Cyberpunk 2077 quest lead says early access wouldn't work for CDPR the way it did for Larian, and the studio prefers 'to have a banging release where everything is as close to perfection as can be' like Phantom Liberty's

Cyberpunk 2077's V thinking smart
(Image credit: CD Projekt Red)

Cyberpunk 2077 is good now. In fact, I'd go so far as to say it's great. One of the most calamitous launches in videogame history finally made good after a bevy of updates and the meaty Phantom Liberty expansion, a journey that's had some of us at PC Gamer asking if the game was actually just in a kind of warped early access for three years. Given that Baldur's Gate 3, our Game of the Year for 2023, had a long (and formal) early access period, we asked Phantom Liberty quest director Paweł Sasko at GDC if Cyberpunk might have benefited from the same thing.

"Maybe there is a way for AAA [games] to use early access," said Sasko, "but I would be cautious with that, just because there is a very specific situation with Larian here." For instance, it could draw on a pre-existing love for the Baldur's Gate series, whose games were "really big behemoths and important projects in the history of our industry," and pre-existing mechanics from Larian's own Divinity: Original Sin games.

All of which put Larian in a uniquely good spot for BG3's early access period, reckons Sasko, who noted that Larian was "really the first one that was really between this AA to AAA studio," before BG3's full launch catapulted them into "definitely AAA" territory.

"Not all early access games are successful," said Sasko, noting that Larian was "probably the first one really that had this much success with early access." So it shouldn't be taken as read that a similar pre-launch period would be successful for a Cyberpunk game. "I think that might be fairly difficult to recreate for everyone, really."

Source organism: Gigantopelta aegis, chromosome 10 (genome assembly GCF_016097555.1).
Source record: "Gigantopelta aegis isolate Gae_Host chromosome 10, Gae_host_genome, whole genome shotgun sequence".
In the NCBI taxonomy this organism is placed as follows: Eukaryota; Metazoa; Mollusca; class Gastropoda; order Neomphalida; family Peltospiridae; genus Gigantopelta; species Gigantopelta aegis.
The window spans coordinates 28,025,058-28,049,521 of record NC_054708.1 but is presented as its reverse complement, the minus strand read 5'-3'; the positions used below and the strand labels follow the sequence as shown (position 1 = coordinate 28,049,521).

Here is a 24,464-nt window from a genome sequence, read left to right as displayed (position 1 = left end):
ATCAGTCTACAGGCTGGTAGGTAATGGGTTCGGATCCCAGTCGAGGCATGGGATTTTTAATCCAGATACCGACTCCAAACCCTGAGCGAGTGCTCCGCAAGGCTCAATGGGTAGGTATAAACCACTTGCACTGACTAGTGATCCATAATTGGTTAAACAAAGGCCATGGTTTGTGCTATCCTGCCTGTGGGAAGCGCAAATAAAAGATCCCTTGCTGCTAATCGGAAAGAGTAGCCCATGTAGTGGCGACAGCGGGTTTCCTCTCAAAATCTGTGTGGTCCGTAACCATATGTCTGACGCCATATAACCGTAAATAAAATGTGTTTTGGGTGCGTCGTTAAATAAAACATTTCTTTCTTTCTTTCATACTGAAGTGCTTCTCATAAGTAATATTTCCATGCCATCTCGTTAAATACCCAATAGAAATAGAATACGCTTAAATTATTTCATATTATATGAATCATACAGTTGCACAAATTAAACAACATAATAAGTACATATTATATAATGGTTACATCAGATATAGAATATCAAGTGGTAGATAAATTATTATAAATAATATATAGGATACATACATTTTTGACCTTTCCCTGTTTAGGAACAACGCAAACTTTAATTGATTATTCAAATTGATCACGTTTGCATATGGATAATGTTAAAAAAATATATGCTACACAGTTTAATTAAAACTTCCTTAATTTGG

Instead, Sasko says CDPR's "ambition is to have a banging release, where everything is just as close to perfection as can be… pretty much as we shipped Phantom Liberty," which had a far smoother ride with its release than the Cyberpunk 2077 base game. Instead of an early access period, the studio prefers to leave itself time for "late discovery," a period towards the end of development during which devs can uncover flaws and bugs that are "obscure, and so hard to detect".

"This is what we did with Phantom Liberty that worked really, really well," said Sasko, "We kind of had to finish early and we're like 'okay, let's just play this shit so much.'" For a game that spends three or four years in development, reckons Sasko, that process can take around a year. "It's good to have this moment—and 'moment' being months sometimes—of looking into and making sure that you are carefully distilling and addressing all of those issues."

Honestly? It makes sense. My knee jerk reaction is, naturally, to think of Cyberpunk 2077's disastrous release and how that game might have been better served by a period in which its older, buggier, less complete versions were identified as early access rather than a full release, but the truth is likely that the mad push to get the game out meant both that a "late discovery" process never really happened and that anything short of a proper release was never on the cards. 

God willing, the beating the game took at release has taught CDPR the value of that discovery process, and Project Orion—the next Cyberpunk game—will have as smooth a release as Phantom Liberty's.

Joshua Wolens
News Writer

One of Josh's first memories is of playing Quake 2 on the family computer when he was much too young to be doing that, and he's been irreparably game-brained ever since. His writing has been featured in Vice, Fanbyte, and the Financial Times. He'll play pretty much anything, and has written far too much on everything from visual novels to Assassin's Creed. His most profound loves are for CRPGs, immersive sims, and any game whose ambition outstrips its budget. He thinks you're all far too mean about Deus Ex: Invisible War.

With contributions from